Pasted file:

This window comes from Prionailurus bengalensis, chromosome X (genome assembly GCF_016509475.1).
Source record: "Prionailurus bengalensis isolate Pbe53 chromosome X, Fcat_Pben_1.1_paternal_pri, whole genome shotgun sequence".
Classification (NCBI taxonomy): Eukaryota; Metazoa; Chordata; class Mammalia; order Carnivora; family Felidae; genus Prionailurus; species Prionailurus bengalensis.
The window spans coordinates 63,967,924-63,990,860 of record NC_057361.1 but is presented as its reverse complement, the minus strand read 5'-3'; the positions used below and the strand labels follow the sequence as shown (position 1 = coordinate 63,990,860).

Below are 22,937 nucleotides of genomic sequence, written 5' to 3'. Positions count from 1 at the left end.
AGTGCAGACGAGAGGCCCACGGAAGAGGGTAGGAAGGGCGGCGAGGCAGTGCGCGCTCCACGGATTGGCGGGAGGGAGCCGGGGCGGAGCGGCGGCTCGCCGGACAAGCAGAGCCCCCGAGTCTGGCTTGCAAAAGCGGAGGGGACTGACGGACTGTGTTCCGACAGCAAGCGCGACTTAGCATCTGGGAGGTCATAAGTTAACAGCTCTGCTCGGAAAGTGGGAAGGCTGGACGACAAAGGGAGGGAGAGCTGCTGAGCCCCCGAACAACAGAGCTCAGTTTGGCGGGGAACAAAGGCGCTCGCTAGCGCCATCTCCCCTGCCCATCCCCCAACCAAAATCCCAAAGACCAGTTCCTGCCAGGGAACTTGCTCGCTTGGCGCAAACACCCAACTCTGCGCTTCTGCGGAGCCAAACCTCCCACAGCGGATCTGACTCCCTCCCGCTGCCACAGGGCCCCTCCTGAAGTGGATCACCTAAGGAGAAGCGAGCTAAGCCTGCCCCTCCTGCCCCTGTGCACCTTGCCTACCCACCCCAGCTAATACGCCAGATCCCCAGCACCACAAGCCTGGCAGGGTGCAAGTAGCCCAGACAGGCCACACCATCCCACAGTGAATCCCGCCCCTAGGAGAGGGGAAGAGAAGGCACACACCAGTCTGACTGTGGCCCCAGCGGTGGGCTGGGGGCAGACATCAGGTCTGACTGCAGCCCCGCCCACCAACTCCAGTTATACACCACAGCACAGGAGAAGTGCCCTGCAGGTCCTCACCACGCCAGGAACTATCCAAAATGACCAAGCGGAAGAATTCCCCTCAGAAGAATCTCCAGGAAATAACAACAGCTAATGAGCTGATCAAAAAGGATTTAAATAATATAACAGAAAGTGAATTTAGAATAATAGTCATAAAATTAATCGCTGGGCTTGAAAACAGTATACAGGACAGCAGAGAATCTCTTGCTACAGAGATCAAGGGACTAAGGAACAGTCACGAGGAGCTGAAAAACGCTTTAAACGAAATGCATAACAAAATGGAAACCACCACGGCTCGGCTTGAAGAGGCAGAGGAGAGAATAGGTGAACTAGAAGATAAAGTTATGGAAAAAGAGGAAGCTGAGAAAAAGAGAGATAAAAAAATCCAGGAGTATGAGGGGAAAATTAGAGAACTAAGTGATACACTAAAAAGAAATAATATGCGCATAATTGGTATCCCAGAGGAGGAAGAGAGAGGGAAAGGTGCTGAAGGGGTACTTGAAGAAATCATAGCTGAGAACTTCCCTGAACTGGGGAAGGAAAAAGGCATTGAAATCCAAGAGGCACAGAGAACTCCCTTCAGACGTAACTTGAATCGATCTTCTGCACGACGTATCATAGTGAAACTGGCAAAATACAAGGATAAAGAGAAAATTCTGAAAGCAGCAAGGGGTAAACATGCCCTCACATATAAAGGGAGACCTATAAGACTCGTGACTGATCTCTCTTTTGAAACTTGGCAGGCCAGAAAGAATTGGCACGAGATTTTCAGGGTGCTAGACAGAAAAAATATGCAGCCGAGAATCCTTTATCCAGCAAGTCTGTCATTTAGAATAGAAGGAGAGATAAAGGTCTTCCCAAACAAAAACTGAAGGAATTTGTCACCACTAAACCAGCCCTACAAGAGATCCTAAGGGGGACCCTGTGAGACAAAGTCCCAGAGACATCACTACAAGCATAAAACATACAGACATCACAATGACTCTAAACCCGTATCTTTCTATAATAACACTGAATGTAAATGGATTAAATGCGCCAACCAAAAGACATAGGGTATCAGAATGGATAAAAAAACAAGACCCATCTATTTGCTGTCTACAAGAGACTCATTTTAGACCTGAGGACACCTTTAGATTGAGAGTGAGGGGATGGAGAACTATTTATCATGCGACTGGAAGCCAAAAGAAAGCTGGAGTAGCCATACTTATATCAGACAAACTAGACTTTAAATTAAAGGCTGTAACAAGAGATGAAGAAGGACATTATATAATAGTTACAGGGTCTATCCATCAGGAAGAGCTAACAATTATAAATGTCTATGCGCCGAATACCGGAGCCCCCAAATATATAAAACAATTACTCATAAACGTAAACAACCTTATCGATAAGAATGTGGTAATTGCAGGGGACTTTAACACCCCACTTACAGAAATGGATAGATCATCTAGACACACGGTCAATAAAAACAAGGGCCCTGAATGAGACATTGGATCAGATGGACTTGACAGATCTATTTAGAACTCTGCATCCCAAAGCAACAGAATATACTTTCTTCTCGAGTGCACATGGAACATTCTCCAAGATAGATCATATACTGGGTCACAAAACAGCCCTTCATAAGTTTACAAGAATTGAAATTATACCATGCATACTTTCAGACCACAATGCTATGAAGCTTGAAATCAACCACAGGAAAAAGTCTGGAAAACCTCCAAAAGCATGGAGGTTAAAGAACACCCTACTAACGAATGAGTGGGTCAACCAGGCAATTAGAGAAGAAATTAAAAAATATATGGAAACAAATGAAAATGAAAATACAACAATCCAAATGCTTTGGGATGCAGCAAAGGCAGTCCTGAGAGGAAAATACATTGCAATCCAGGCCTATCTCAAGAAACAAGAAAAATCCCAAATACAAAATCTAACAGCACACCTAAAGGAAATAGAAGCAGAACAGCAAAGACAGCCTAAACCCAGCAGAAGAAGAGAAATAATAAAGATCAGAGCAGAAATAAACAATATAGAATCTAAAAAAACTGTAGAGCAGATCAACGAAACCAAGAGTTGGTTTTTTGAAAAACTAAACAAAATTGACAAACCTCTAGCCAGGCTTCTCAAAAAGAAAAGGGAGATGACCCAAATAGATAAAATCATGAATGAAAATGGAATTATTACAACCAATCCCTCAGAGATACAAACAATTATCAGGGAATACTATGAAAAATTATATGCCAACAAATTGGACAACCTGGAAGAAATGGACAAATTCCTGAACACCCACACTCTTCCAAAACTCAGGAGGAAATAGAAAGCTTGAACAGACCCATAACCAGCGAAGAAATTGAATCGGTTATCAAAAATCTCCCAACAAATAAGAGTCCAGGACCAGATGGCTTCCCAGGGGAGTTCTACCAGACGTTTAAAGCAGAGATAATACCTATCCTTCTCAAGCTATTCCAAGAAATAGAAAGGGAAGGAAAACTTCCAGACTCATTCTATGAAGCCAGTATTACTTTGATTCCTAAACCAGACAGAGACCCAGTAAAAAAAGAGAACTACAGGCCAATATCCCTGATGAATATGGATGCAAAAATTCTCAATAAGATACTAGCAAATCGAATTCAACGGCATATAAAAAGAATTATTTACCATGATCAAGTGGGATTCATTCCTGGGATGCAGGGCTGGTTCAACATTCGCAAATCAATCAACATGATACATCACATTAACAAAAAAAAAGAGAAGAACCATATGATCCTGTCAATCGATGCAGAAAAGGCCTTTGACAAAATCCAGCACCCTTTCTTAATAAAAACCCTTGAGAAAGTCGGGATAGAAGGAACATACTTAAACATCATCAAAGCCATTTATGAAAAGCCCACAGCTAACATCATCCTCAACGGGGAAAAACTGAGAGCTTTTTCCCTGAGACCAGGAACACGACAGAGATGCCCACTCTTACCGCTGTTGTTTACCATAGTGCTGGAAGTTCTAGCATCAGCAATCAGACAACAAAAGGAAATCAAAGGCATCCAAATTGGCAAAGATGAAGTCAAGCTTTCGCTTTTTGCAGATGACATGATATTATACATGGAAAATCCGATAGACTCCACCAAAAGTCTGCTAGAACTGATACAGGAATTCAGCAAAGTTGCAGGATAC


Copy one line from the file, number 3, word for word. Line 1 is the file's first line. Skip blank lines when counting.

Classification (NCBI taxonomy): Eukaryota; Metazoa; Chordata; class Mammalia; order Carnivora; family Felidae; genus Prionailurus; species Prionailurus bengalensis.